Archive for the ‘Uncategorized’ Category

Votes from Space!

Friday, November 7th, 2008 by William Reynolds

And to think some people can’t be bothered because “There wasn’t any parking at my polling place…” Actual quote.  Sigh…. Let me see if I got this straight, astronauts circling in orbit can cast their votes in the general election, but 1 parking spot too few is enough to delay your civic duty 4 more years?

I’m not trying to spin up some indignant rhetoric around patriotic duty and whatnot, but considering how many people have given their lives to obtain and protect the freedoms we enjoy – not the least of these being the right and privilege to determine our leadership through general elections – it seems a tad remiss to take a pass on casting a ballot because of a lack of convenience.

[Slashdot] [Digg] [Reddit] [] [Facebook] [Technorati] [Google] [StumbleUpon]

Galaxy Having a Major Baby Boom

Monday, October 27th, 2008 by Bellatrix

Astronomers have discovered a distant galaxy making stars at an amazing rate. It is creating stars at a rate more than a thousand times that of the Milky Way, but the remarkable thing about it is its extreme distance. This galaxy may call into question the current theory of how galaxies form.

The galaxy, nicknamed the baby boom galaxy, is making stars at a rate of about 4000 per year, compared to the Milky Way, which makes only 10 stars per year. This galaxy is also located very far from us, 12.3 billion light years. We have observed other starburst galaxies before, but none this far away, or similarly this old. This galaxy is a very young galaxy, since it is so far, we are looking at it as it was almost 12 billions years ago. That gives this galaxy the record for furthest (or youngest) starburst galaxy ever observed. The furthest before this one was 11.7 billion light years from us.

Now this galaxy calls into question the current most popular model for how galaxies are believed to form, called the hierarchal model. This model states that galaxies form slowly by consuming other smaller galaxies and star clusters, thus the stars in the galaxies should all have different birthdays. However, with this new galaxy all the stars will have very similar birthdays, meaning formation of around the same time. So the question now is whether this case is the norm or the exception. With this kind of star formation we may be witnessing the birth of one of the most massive elliptical galaxies in the universe.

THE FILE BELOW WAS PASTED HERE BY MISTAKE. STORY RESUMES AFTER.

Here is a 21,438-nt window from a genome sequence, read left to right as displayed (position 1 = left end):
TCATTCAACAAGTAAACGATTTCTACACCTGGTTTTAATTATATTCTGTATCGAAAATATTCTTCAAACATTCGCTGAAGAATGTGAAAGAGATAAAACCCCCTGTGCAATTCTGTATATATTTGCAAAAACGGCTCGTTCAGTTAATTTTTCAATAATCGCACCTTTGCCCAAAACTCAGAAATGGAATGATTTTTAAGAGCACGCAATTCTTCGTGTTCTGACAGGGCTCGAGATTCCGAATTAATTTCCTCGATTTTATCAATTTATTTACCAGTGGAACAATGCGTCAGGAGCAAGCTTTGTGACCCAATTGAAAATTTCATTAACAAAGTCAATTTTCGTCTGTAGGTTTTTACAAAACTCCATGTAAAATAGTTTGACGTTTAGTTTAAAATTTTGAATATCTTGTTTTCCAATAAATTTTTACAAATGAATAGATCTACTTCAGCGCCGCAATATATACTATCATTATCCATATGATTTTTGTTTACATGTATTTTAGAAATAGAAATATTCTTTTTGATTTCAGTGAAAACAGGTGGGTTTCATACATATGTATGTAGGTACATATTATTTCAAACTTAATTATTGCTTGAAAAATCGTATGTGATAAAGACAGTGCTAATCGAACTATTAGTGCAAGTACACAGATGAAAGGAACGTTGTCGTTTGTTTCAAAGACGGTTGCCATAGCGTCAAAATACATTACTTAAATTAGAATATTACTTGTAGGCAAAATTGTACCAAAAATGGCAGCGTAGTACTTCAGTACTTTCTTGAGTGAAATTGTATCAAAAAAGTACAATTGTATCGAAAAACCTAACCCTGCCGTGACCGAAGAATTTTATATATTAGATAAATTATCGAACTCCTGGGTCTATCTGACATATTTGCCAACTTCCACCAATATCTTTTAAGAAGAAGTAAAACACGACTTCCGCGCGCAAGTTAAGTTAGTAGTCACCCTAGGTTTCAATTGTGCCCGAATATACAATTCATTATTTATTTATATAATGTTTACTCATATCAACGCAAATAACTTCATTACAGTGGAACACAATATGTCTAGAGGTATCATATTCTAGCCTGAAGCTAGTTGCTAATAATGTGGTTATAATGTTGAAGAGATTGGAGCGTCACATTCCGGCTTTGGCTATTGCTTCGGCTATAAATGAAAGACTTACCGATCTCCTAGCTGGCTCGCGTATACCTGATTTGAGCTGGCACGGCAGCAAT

The discovery of this was only possible through combined use of several different telescopes. Measurements in the radio wavelengths were made with the National Science Foundation’s Very Large Array in New Mexico. Infrared data was used from both the Spitzer space telescope and the James Clerk Maxwell Telescope on Mauna Kea Hawaii. Visible light images were used from both the Hubble Space Telescope and Japan’s Subaru Telescope also atop Mauna Kea. The identification of this galaxy and its properties would not have been possible without observations in the full range of the light spectrum. So its discovery is a fine example of the combination of different available technologies, from different sponsoring organizations. Now that we know how to find them, i.e. using data from across the electromagnetic spectrum, hopefully we can find out if galaxy baby booms were common in the distant universe, and if not, what is special about this case.

[Slashdot] [Digg] [Reddit] [] [Facebook] [Technorati] [Google] [StumbleUpon]

Schopenhauer was right: Part 5 – A Departure From Kant

Friday, October 10th, 2008 by William Reynolds

Having been away from my Schopenhauer series for nearly 2 months, I’ve felt the longing pangs of unfinished business in my gulliver.  So it is with renewed vim and vigor that I return to the dais for yet another installment.

When I think back on my earliest encounter with philosophy, it is not dissimilar from my first brush with theology.  During the spring of my freshman year at the University of Minnesota, I became enamored of theology largely on account of dating an inordinately religious woman named S____.  My enamored fancy fell up Saint Thomas Aquinas via a medieval history course, and I soon found myself reading Summa Theologica at Coffman Union between classes.

Q:  Is there a more wearisome, and austere scholarly contribution than Summa Theologica?
A:  Not likely.

I find a it little amusing that my first forays into philosophy and theology resulted in overmatched efforts involving the aforementioned.  One might deem Socrates and CS Lewis a bit more age appropriate if not efficacious.